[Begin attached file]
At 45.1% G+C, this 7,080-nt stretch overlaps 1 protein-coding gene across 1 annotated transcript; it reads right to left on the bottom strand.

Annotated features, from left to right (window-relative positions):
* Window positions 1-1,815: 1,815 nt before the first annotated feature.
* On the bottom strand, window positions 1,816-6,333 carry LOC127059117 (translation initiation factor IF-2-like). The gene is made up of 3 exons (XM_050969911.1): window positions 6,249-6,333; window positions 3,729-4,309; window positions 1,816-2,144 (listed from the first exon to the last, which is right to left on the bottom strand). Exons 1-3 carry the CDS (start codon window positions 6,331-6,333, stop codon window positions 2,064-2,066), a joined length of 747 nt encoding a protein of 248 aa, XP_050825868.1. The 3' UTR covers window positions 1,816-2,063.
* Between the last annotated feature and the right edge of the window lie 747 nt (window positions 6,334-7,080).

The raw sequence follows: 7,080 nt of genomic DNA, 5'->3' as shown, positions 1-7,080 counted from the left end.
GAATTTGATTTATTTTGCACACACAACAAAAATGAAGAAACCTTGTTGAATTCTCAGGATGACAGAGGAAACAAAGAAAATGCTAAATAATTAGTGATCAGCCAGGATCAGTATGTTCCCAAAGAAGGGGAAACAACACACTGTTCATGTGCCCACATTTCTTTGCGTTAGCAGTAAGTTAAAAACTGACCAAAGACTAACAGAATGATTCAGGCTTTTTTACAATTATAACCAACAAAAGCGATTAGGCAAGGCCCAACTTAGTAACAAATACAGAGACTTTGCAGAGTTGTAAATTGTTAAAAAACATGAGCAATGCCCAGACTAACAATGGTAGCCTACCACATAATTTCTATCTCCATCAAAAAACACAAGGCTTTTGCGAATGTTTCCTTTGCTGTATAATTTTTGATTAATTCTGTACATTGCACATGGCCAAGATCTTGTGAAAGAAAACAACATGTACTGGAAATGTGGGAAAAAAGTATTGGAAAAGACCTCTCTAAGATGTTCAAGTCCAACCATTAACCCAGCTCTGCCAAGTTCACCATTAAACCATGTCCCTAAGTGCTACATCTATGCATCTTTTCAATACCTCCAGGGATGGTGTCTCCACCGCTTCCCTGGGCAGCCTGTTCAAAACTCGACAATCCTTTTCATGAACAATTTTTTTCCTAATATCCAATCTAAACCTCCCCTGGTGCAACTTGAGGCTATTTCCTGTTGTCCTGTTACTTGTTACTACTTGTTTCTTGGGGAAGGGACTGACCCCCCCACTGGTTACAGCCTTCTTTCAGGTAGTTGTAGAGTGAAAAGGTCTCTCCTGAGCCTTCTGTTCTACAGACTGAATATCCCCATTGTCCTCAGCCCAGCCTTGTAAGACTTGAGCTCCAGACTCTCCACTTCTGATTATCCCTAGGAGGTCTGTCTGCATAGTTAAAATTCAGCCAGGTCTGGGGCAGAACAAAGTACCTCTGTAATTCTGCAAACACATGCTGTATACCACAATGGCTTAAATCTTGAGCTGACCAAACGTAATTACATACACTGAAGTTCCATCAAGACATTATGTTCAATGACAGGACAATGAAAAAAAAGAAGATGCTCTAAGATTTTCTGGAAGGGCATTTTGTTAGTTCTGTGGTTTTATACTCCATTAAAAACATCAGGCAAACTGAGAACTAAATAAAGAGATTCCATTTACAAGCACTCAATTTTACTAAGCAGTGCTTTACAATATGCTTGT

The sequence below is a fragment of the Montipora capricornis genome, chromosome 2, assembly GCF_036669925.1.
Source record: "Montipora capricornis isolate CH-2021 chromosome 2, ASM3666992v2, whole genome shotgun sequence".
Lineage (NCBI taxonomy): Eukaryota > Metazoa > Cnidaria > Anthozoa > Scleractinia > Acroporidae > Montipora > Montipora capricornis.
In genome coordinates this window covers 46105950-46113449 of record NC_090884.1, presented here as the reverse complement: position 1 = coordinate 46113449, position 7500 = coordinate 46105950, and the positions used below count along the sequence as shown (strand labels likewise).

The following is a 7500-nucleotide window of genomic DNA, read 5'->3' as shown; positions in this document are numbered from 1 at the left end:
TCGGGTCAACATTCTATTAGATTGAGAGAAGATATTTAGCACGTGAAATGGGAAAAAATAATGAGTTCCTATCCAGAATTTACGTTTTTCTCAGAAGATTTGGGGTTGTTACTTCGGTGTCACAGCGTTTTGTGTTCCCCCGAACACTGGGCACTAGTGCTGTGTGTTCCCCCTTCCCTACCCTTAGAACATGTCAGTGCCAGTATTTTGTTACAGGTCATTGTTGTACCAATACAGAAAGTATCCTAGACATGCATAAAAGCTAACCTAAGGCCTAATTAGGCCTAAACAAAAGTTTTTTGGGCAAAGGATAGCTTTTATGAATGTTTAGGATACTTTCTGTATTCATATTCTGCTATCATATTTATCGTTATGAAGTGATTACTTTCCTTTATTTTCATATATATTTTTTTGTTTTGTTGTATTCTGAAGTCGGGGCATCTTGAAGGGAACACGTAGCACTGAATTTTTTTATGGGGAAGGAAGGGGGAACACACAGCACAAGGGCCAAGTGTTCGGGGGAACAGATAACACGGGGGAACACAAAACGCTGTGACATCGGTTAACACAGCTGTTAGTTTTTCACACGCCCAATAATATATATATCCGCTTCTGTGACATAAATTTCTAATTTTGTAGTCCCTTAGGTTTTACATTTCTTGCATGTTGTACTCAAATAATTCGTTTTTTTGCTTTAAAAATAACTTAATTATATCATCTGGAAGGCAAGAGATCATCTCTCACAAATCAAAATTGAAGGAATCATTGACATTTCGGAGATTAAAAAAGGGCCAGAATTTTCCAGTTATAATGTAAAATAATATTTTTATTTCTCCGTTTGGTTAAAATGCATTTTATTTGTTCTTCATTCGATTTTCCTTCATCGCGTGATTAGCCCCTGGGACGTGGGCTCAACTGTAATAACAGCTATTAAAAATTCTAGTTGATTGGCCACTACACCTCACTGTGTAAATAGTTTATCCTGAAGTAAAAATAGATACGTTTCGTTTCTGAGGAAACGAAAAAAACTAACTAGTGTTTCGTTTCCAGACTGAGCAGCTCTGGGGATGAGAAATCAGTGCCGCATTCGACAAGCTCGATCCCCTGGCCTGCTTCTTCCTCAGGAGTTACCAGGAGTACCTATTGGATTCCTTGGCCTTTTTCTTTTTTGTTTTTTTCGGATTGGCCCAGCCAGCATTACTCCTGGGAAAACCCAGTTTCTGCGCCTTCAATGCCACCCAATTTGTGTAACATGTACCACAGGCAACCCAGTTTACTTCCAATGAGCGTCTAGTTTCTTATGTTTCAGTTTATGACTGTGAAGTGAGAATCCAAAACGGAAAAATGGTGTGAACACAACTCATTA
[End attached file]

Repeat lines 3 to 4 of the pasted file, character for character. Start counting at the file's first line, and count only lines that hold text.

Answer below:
* Window positions 1-1,815: 1,815 nt before the first annotated feature.
* On the bottom strand, window positions 1,816-6,333 carry LOC127059117 (translation initiation factor IF-2-like). The gene is made up of 3 exons (XM_050969911.1): window positions 6,249-6,333; window positions 3,729-4,309; window positions 1,816-2,144 (listed from the first exon to the last, which is right to left on the bottom strand). Exons 1-3 carry the CDS (start codon window positions 6,331-6,333, stop codon window positions 2,064-2,066), a joined length of 747 nt encoding a protein of 248 aa, XP_050825868.1. The 3' UTR covers window positions 1,816-2,063.